In the United States in 2009, there were 151 million people who received wages. As reporter David Cay Johnston has begun to explain, there is a rather amazing collection of statistics being kept in this crucial area by the Social Security Administration.
Johnston explains some of the shocking, if not at all surprising, facts revealed by a bit of analysis:
[These statistics] do give us a stunning picture of what’s happening at the very top of the compensation ladder in America.
The number of Americans making $50 million or more, the top income category in the data, fell from 131 in 2008 to 74 last year. But that’s only part of the story.
The average wage in this top category increased from $91.2 million in 2008 to an astonishing $518.8 million in 2009. That’s nearly $10 million in weekly pay!
You read that right. In the Great Recession year of 2009 (officially just the first half of the year), the average pay of the very highest-income Americans was more than five times their average wages and bonuses in 2008. And even though their numbers shrank by 43 percent, this group’s total compensation was 3.2 times larger in 2009 than in 2008, accounting for 0.6 percent of all pay. These 74 people made as much as the 19 million lowest-paid people in America, who constitute one in every eight workers.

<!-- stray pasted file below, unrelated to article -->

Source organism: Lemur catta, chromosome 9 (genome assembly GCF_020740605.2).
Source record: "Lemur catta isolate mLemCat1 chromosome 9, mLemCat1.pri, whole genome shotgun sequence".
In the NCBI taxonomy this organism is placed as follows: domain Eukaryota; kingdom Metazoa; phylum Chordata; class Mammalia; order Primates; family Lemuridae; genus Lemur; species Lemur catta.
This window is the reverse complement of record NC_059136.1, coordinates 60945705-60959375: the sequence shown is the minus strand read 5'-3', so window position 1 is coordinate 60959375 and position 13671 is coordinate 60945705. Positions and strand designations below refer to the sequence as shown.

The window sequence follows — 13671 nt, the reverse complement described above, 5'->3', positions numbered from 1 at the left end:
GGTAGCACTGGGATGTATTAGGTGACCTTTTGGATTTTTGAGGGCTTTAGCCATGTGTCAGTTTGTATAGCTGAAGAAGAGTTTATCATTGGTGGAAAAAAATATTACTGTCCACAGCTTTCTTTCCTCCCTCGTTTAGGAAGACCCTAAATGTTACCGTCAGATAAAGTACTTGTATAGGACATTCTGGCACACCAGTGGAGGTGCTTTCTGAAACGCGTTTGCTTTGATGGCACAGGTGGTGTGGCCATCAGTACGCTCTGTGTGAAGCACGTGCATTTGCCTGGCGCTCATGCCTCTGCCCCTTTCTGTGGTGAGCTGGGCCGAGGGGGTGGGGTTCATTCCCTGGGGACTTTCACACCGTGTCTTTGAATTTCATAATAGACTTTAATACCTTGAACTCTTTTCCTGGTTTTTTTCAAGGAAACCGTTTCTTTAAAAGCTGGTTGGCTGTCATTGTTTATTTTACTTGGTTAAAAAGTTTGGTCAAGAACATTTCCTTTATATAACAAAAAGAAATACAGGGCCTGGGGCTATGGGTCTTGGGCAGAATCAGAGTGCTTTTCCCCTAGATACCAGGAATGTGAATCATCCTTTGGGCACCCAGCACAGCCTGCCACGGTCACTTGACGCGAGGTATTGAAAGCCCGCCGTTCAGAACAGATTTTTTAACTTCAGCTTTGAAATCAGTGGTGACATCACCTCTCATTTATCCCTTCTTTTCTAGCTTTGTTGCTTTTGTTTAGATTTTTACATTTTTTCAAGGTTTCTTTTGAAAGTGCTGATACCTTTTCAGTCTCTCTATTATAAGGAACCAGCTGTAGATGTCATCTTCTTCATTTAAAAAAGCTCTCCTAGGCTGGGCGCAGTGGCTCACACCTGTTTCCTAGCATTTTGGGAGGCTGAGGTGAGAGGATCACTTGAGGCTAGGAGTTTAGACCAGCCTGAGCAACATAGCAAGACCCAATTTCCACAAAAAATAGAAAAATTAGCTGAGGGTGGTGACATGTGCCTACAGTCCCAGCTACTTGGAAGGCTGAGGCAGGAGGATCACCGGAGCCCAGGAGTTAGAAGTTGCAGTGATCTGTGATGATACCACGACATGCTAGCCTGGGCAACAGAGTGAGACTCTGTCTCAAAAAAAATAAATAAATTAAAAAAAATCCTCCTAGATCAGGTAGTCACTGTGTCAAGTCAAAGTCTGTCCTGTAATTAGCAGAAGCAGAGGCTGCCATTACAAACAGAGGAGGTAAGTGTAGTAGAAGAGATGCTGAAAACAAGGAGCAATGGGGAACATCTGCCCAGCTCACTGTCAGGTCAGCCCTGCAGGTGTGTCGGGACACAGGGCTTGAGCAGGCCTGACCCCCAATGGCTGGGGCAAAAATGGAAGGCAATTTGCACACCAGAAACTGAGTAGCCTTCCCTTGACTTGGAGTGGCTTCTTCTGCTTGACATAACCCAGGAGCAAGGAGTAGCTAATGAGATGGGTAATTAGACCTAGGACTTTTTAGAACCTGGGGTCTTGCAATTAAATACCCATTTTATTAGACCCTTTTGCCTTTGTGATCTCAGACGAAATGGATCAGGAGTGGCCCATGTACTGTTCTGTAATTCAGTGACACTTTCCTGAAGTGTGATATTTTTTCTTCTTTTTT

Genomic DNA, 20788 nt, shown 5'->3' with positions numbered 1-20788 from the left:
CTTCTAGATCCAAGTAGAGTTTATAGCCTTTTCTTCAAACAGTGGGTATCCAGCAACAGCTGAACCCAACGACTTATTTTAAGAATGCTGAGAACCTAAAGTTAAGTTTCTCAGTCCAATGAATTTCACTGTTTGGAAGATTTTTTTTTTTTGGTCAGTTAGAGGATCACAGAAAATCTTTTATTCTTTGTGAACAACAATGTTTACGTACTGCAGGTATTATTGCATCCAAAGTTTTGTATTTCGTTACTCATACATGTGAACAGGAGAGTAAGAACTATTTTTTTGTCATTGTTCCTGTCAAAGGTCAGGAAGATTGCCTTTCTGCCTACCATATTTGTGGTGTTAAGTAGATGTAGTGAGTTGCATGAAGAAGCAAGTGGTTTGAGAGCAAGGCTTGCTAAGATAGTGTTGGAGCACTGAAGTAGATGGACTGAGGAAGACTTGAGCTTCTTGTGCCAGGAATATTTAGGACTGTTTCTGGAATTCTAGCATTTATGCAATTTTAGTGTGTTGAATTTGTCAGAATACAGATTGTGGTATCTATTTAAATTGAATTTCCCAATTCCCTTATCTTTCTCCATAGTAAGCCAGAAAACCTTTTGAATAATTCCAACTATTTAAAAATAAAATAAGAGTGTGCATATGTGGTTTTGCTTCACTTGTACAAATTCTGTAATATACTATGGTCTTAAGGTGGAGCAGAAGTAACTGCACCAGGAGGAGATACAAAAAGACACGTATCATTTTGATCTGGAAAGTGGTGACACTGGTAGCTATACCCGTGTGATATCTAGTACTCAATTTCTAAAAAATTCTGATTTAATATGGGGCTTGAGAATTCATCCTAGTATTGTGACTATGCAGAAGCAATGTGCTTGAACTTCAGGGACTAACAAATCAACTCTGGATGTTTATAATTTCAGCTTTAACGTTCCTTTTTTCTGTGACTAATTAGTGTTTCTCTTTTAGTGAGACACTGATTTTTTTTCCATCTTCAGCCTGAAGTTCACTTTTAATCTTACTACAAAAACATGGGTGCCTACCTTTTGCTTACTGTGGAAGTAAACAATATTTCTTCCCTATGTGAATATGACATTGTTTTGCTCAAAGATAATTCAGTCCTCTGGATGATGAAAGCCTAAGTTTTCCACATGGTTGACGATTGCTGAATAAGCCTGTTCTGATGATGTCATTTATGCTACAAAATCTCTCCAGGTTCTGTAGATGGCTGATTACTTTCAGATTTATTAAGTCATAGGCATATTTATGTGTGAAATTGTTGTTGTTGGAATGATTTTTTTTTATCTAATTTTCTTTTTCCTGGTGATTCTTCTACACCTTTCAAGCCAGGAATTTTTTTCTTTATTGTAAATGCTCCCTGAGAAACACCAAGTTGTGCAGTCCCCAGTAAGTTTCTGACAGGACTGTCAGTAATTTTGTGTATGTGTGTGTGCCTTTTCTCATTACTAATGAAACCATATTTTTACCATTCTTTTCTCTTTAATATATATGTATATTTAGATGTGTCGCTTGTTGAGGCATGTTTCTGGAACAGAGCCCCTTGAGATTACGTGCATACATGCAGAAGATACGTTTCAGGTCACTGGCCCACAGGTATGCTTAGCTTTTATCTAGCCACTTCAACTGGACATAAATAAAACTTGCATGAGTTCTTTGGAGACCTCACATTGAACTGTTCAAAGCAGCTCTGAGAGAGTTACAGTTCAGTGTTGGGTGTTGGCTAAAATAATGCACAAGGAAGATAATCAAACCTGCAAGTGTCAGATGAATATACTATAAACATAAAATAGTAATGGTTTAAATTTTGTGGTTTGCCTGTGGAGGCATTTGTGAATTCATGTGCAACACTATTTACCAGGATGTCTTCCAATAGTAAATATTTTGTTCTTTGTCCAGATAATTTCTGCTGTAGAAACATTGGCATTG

And remember: This comparison includes federally taxable wages only. It says nothing about stock options, expense accounts, or benefits.
And single-year wage data also say nothing about wealth distribution, which, in a capitalist paradise like the United States, is far more unequal than the income structure.
Finally, I would invite people to just goggle these stats. Contemplate, for instance, the pyramidal structure of the wage system. By far the most densely populated wage segments lie at the low end of the scale. And the slots get almost precisely less-filled as they ascend into the unconscionable stratosphere.
Likewise, one might examine these numbers and ask “our” politicians why the fuck they never shut up about the so-called “middle class.” Aren’t the bottom and the top really the overwhelmingly important issues? And, even without knowing the facts Johnston discusses, aren’t people thirsty for some leadership and meaningful choice in this area?
Alas, few topics are more off-the-table in our market totalitarian society. The mass media are owned by corporate capitalists who enrich themselves by serving the other corporate capitalists who are the sponsors of their fare. The ruling (R) v. (D) junta, the money-grubbing Business Party duo-mono-poly, a.k.a. our “serious” policians? The same.